Reflective of his commitment to his adopted home, Clarke also edited Harlem, A Community in Transition and Harlem, U.S.A. Never one to shy away from the difficult or the controversial, Clarke edited anthologies on Malcolm X and a major collection of essays decrying William Styron’s “portrait” of Nat Turner as a conflicted individual who had a love/hate platonic and sexually-fantasized relationship with Whites. In both cases, Clarke’s work was in defense of the dignity and pride of his beloved Black community rather than an attack on Whites.

What is significant is that Clarke did the necessary and tedious organizing work to bring these volumes into existence and thereby offer an alternative outlook from the dominant mainstream views on Malcolm X and Nat Turner, both of whom were often characterized as militant hate mongers. Clarke understood the necessity for us to affirm our belief in and respect for radical leaders such as Malcolm X and Nat Turner. It is interesting to note that Clarke’s work was never simply focused on investigating history as the past, he also was proactively involved with history in the making.

As a historian Clarke also edited a book on Marcus Garvey and edited Africa, Lost and Found (with Richard Moore and Keith Baird) and African People at the Crossroads, two seminal historical works widely used in History and African American Studies disciplines on college and university campuses. Through the United Nations he published monographs on Paul Robeson and W.E.B. DuBois. As an activist-historian he produced the monograph Christopher Columbus and the African Holocaust. His most recently published book was Who Betrayed the African Revolution?

In the form of edited books, monographs, major essays and book introductions, John Henrik Clarke produced well over forty major historical and literary documents. Rarely, if ever, has one man delivered so much quality and inspiring literature. Moreover, John Henrik Clarke was also an inquisitive student who became a master teacher.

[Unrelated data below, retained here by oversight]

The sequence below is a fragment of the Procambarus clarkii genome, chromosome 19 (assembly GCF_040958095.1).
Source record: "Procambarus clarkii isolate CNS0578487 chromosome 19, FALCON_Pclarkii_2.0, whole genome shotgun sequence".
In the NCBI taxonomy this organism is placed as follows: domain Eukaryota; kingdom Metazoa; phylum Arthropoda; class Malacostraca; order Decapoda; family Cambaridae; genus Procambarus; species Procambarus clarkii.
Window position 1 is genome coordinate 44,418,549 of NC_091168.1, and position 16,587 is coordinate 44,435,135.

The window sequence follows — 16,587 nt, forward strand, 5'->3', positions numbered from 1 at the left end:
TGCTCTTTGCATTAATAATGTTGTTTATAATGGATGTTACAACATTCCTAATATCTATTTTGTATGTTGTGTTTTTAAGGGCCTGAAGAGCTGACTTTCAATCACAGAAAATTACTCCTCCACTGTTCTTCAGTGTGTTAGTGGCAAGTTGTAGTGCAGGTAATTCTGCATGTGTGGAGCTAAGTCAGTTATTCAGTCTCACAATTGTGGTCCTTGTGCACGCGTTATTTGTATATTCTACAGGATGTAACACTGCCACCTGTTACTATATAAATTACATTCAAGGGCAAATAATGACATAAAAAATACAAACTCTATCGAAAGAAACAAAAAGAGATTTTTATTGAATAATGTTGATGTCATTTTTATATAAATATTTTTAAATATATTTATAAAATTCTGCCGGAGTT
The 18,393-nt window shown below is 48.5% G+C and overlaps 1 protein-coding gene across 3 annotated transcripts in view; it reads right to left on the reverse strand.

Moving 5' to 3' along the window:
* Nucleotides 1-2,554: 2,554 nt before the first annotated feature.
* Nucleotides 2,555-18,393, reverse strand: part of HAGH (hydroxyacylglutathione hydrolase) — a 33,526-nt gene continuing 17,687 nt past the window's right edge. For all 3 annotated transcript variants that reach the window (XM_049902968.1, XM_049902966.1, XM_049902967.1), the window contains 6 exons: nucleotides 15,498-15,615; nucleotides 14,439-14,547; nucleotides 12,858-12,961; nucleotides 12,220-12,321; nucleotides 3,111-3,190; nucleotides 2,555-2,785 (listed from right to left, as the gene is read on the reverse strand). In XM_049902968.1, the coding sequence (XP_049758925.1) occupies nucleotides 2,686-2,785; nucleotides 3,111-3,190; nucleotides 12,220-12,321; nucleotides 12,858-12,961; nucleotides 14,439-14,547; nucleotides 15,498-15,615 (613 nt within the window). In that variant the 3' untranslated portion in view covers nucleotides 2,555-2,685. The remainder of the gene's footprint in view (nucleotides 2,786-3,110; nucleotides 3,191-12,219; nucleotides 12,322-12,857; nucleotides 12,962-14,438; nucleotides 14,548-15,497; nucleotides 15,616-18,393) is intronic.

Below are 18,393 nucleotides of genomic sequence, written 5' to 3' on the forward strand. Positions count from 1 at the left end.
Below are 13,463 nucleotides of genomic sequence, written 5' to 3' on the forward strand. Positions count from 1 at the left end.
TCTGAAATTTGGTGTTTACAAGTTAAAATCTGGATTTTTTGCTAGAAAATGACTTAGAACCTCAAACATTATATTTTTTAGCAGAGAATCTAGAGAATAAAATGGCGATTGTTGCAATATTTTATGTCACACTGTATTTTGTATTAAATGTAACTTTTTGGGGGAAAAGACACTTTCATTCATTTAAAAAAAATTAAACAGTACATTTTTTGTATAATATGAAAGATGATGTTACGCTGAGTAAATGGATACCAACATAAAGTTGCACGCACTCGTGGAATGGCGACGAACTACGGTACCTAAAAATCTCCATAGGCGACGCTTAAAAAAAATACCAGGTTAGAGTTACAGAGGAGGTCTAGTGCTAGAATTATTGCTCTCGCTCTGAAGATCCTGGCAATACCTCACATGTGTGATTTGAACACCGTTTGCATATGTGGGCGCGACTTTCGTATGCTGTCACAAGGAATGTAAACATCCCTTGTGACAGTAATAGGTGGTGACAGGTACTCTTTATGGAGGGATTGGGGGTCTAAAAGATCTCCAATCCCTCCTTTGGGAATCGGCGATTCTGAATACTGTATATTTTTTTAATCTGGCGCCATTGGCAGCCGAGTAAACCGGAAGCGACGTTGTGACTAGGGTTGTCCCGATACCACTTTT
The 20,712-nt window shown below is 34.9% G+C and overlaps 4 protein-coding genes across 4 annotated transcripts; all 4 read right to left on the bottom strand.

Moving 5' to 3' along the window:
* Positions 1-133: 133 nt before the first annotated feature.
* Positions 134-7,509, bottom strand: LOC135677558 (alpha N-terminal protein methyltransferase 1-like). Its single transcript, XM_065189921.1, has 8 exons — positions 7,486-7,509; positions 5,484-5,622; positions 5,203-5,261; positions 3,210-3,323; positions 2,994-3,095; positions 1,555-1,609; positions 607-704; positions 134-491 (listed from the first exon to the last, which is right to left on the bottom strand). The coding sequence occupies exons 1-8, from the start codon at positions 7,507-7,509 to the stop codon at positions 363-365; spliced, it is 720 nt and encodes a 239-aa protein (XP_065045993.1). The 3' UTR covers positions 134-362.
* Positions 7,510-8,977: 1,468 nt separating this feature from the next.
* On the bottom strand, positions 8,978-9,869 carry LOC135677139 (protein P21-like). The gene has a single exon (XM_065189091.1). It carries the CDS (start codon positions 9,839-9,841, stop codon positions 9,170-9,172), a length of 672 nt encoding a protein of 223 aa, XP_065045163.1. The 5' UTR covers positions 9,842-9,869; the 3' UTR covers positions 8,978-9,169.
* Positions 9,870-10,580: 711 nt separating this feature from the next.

During his early years in Harlem, Clarke made the most of the rare opportunities to be mentored by many of the great 20th century Black historians and bibliophile. Clarke studied under and learned from men such as Arthur Schomburg, William Leo Hansberry, John G. Jackson, Paul Robeson, Willis Huggins and Charles Seiffert, all of whom, sometimes quietly behind the scenes and other times publicly in the national and international spotlight, were significant movers and shakers, theoreticians and shapers of Black intellectual and social life in the 20th century.

From the sixties on, John Henrik Clarke stepped up and delivered the full weight of his own intellectual brilliance and social commitment to the ongoing struggle for Black liberation and development. Clarke became a stalwart member and hard worker in (and sometimes co-founder of) organizations such as The Harlem Writers Guild, Presence Africaine, African Heritage Studies Association, the Association for the Study of Negro Life and History, the National Council of Black Studies and the Association for the Study of Classical African Civilizations.

Formally, Clarke lectured and held professorships at universities worldwide. His longer and most influential tenures were at the Africana Studies and Research Center at Cornell in Ithaca, New York, and in African and Puerto Rican Studies at Hunter College in New York City. He received honorary degrees from numerous institutions and served as consultant and advisor to African and Caribbean heads of state. In 1997 he was the subject of a major documentary directed by the noted filmmaker Saint Claire Bourne and underwritten by the Hollywood star Westley Snipes.

John Henrik Clarke is in many ways exemplary of the American ethos of the self-made man. Indicative of this characteristic is the fact that Clarke changed his given name of John Henry Clark to reflect his aspirations. In an obituary he penned for himself shortly before his death, John Henrik Clarke noted “little black Alabama boys were not fully licensed to imagine themselves as conduits of social and political change. …they called me ‘bubba’ and because I had the mind to do so, I decided to add the ‘e’ to the family name ‘Clark’ and change the spelling of ‘Henry’ to ‘Henrik,’ after the Scandinavian rebel playwright, Henrik Ibsen.

I like his spunk and the social issues he addressed in ‘A Doll’s House.’ …My daddy wanted me to be a farmer; feel the smoothness of Alabama clay and become one of the first blacks in my town to own land. But, I was worried about my history being caked with that southern clay and I subscribed to a different kind of teaching and learning in my bones and in my spirit.”

Body and soul, John Henrik Clarke was a true champion of Black People. He bequeathed us a magnificent legacy of accomplishment and inspiration borne out of the earnest commitment of one irrepressible young man to make a difference in the daily and historical lives of his people.

Viva, John Henrik Clarke!
Resource: Black College Online